Juan Ocampo/NHLI

There’s a lot to be thankful for, Insiders. Here’s to the warmth of family, friends, health and peace of mind, and while we all may struggle at any given time with one or any of those, we’re also thankful for our resilience and compassion and willingness to be the best we can. I’m thankful for this community, that this community enjoys Neil Young videos, and, of course, the fact that the LA Kings transport me around the country to write operettas about Jake Muzzin. We’re all thankful for the standards established by the Kings and Rich Hammond whose reporting set a de facto constitution for the site and for the many other friends and colleagues who have collaborated or hopped aboard planes, trains and automobiles for 82 games or more. The end of a decade lends to some nostalgic retrospection, and there will be surely more of that to come in December. Enjoy football, enjoy food, enjoy the light traffic around L.A., and enjoy the broadcasts against San Jose and Winnipeg this weekend. Have a happy Thanksgiving, Insiders.

Juan Ocampo/NHLI

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Adrian Kempe

#9 | 6′ 2″ | 195 lb | Age: 21

Born: September 13, 1996
Birthplace: Kramfors, SWE
Position: LW
Handedness: Left


Kempe was selected by the Kings in the first round (29th overall) in the 2014 NHL Draft.

Alex Iafallo

#19 | 6′ | 185 lb | Age: 23

Born: December 21, 1993
Birthplace: Eden, NY, USA
Position: C
Handedness: Left


Iafallo was signed by the Kings as an unrestricted free agent on April 18, 2017.

Anze Kopitar

#11 | 6′ 3″ | 224 lb | Age: 29

Born: August 24, 1987
Birthplace: Jesenice, SVN
Position: C
Handedness: Left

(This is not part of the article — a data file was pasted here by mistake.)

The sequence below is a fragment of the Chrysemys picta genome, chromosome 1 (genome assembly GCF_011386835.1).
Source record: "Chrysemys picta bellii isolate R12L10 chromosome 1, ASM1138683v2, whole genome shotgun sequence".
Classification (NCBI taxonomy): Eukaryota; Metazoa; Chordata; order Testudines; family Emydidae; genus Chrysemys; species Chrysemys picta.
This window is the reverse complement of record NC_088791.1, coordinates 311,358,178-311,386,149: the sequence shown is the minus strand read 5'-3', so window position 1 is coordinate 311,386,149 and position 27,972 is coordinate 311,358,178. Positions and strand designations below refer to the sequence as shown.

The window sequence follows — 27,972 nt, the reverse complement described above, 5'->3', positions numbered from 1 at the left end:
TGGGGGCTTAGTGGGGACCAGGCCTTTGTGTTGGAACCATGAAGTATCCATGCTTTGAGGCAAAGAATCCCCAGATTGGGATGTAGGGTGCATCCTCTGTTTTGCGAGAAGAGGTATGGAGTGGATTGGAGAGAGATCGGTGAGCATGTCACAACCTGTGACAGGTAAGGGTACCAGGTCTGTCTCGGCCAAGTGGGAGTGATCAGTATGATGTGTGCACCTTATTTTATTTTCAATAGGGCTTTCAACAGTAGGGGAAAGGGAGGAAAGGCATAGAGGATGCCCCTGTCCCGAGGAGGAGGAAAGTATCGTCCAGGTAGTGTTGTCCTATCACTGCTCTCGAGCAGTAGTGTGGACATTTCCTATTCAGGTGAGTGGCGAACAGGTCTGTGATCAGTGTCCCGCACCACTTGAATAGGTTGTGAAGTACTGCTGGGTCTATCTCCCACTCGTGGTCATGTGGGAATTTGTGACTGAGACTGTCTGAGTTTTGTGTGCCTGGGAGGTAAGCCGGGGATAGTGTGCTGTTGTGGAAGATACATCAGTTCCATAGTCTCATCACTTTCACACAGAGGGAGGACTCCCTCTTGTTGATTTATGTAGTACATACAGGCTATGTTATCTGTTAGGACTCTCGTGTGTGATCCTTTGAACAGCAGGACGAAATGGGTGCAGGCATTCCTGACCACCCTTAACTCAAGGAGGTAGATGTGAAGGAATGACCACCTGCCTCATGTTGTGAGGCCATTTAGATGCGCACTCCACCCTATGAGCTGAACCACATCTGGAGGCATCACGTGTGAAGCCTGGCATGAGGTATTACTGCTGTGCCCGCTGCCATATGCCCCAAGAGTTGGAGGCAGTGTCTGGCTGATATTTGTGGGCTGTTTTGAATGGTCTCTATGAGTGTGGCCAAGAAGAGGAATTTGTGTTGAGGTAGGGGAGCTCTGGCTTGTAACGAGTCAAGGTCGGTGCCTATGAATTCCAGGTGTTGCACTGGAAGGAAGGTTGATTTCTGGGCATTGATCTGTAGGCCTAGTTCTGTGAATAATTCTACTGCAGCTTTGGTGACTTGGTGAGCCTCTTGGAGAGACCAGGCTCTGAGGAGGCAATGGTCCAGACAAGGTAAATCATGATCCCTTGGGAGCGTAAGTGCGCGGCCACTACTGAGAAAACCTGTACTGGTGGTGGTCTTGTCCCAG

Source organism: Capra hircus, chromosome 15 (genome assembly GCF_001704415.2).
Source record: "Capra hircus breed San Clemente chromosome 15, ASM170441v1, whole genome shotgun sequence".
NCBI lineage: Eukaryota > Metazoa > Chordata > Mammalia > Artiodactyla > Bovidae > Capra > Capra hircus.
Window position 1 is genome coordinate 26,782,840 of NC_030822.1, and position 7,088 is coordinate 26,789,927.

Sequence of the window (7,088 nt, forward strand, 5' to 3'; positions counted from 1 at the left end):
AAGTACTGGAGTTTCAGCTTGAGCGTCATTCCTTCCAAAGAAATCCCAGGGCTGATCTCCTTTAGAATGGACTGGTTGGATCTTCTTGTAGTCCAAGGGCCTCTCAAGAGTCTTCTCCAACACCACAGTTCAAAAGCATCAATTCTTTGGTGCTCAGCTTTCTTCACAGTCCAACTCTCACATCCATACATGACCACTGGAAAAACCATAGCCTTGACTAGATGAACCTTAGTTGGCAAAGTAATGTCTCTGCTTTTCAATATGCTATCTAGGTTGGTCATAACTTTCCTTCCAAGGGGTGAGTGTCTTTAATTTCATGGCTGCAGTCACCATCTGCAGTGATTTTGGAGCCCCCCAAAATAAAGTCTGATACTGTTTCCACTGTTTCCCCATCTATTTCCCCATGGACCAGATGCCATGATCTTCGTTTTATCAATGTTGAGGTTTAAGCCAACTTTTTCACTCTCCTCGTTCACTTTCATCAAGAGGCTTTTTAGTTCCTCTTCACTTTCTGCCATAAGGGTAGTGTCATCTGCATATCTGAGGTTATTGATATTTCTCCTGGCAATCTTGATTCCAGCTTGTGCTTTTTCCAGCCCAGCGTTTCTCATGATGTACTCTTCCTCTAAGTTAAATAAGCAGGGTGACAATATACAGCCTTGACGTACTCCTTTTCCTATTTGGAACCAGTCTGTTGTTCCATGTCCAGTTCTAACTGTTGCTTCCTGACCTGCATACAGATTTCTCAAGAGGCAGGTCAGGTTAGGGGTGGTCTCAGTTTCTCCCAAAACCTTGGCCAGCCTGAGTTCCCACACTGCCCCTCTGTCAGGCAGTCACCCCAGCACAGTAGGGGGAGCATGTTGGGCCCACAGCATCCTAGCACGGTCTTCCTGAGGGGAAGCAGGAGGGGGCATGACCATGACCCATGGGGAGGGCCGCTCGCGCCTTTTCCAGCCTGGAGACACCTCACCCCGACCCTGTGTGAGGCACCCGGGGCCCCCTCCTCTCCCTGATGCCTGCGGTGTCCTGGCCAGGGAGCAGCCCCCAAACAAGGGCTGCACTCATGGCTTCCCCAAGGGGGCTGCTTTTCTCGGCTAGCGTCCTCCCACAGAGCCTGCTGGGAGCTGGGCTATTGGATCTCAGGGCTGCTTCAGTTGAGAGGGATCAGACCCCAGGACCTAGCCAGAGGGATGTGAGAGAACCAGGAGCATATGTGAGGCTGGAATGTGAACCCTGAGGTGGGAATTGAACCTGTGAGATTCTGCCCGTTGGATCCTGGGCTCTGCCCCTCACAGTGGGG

As the 11th overall pick in the 2005 NHL Entry Draft, Kopitar became the first Slovenian to play in the NHL. Kopitar has spent his entire NHL career with the Kings, and following the 2015–16 season, was named the Kings’ captain. Noted for both his offensive and defensive play, Kopitar was awarded the Frank J. Selke Trophy as the best defensive forward in the NHL in 2016.

Drew Doughty

#8 | 6′ 1″ | 195 lb | Age: 26

Born: December 8, 1989
Birthplace: London, ON, CAN
Position: D
Handedness: Right


Bio: Doughty is a Canadian defenceman who was selected second overall by the Kings in the 2008 Draft. Doughty made his NHL debut in 2008 as an 18-year-old and was named to the All-Rookie Team. He is a two-time Stanley Cup champion with the Kings, a two-time Olympic gold medallist with the Canadian national team, and a Norris Trophy finalist.

Jeff Carter

#77 | 6′ 4″ | 215 lb | Age: 31

Born: January 1, 1985
Birthplace: London, ON, CAN
Position: C
Handedness: Right


Carter began his hockey career playing in the Ontario Hockey League in Canada before joining the AHL and playing for the Philadelphia Flyers. He was then traded to the Colombus Blue jackets before joining the LA Kings in 2012, where he has since won two Stanley Cups with the Kings.

Jonathan Quick

#32 | 6′ 1″ | 218 lb | Age: 30

Born: January 21, 1986
Birthplace: Milford, CT, USA
Position: G
Handedness: Left


Bio: Quick is the current goaltender for the LA Kings and was selected by Los Angeles at the 2005 NHL Entry Draft. Previously, Quick was a silver medalist with USA at the 2010 Winter Olympics. He’s won two Stanley Cup championships with the Kings, along with being the most recent goaltender to be awarded the Conn Smythe Trophy as the Most Valuable Player (MVP) of the 2012 Stanley Cup playoffs.